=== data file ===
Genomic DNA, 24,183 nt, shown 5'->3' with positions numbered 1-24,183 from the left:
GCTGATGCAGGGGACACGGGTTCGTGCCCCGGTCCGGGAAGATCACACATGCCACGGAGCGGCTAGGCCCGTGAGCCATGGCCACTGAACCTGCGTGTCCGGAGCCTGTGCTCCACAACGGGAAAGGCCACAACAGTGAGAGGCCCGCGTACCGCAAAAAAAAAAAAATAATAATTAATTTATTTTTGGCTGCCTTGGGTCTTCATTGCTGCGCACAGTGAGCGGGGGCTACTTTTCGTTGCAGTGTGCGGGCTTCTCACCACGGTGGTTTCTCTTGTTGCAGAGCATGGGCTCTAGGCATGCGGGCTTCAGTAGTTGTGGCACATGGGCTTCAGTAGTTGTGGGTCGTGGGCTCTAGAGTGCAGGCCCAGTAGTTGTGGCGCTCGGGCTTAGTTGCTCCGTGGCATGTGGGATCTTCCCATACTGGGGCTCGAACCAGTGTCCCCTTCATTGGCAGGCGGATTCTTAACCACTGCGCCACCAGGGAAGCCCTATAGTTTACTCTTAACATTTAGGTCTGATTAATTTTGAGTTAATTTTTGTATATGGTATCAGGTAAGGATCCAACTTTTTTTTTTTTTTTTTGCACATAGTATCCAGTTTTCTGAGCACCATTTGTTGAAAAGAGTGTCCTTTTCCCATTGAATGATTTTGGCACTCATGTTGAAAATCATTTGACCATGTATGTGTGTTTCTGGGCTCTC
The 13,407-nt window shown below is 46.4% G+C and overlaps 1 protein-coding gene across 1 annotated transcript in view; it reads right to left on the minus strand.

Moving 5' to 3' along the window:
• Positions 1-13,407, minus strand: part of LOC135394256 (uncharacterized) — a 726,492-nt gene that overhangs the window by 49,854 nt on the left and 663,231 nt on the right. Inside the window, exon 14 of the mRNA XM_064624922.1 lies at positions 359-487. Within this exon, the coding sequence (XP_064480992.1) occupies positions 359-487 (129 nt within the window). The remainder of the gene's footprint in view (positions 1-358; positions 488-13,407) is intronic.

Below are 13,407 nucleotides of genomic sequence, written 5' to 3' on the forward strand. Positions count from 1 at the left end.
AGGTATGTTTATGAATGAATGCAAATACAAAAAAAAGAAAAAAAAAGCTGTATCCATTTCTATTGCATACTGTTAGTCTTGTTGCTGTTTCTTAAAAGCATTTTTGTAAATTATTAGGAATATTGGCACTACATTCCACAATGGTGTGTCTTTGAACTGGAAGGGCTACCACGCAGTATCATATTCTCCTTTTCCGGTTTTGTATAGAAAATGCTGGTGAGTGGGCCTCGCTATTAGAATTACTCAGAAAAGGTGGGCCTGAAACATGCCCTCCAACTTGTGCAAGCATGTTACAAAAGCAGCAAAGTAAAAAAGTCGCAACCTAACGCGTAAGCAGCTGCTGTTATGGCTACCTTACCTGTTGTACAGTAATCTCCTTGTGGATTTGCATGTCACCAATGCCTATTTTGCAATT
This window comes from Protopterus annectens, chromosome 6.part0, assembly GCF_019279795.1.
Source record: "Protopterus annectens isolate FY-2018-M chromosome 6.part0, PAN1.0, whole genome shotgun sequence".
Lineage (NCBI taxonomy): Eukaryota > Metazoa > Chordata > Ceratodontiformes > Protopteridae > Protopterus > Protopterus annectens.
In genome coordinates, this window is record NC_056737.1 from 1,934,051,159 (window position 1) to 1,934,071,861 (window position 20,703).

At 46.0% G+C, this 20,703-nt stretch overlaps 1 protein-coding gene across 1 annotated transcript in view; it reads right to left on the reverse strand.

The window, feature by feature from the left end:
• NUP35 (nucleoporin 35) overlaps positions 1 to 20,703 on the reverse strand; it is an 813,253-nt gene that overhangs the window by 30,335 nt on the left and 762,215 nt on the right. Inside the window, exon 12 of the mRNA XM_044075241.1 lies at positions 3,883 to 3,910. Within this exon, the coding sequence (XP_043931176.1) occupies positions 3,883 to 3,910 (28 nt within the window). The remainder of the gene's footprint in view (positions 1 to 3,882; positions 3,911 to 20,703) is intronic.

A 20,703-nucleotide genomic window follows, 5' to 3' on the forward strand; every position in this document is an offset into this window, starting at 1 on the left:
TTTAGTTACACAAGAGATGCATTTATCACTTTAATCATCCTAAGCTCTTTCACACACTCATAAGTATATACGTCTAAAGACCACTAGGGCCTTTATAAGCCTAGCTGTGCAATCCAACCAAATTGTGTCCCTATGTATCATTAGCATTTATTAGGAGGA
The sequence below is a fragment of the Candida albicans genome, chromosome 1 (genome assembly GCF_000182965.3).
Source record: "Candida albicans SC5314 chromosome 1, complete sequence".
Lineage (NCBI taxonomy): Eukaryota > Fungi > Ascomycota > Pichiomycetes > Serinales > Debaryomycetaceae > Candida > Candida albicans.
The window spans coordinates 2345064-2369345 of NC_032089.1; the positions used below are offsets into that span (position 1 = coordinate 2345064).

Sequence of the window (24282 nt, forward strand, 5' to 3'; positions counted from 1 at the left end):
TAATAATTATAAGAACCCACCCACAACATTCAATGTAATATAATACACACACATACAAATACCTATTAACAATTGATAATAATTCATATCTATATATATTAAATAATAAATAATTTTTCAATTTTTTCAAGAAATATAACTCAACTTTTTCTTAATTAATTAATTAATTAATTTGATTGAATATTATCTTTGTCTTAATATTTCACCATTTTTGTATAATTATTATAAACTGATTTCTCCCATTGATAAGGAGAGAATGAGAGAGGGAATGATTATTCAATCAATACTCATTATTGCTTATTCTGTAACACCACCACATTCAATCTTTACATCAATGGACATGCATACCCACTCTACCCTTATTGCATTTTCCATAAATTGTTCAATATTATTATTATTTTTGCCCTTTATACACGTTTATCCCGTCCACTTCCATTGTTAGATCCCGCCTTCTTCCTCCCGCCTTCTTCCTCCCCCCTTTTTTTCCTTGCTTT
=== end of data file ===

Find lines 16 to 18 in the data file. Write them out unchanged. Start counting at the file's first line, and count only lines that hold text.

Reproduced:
TTTAGTTACACAAGAGATGCATTTATCACTTTAATCATCCTAAGCTCTTTCACACACTCATAAGTATATACGTCTAAAGACCACTAGGGCCTTTATAAGCCTAGCTGTGCAATCCAACCAAATTGTGTCCCTATGTATCATTAGCATTTATTAGGAGGA
The sequence below is a fragment of the Candida albicans genome, chromosome 1 (genome assembly GCF_000182965.3).
Source record: "Candida albicans SC5314 chromosome 1, complete sequence".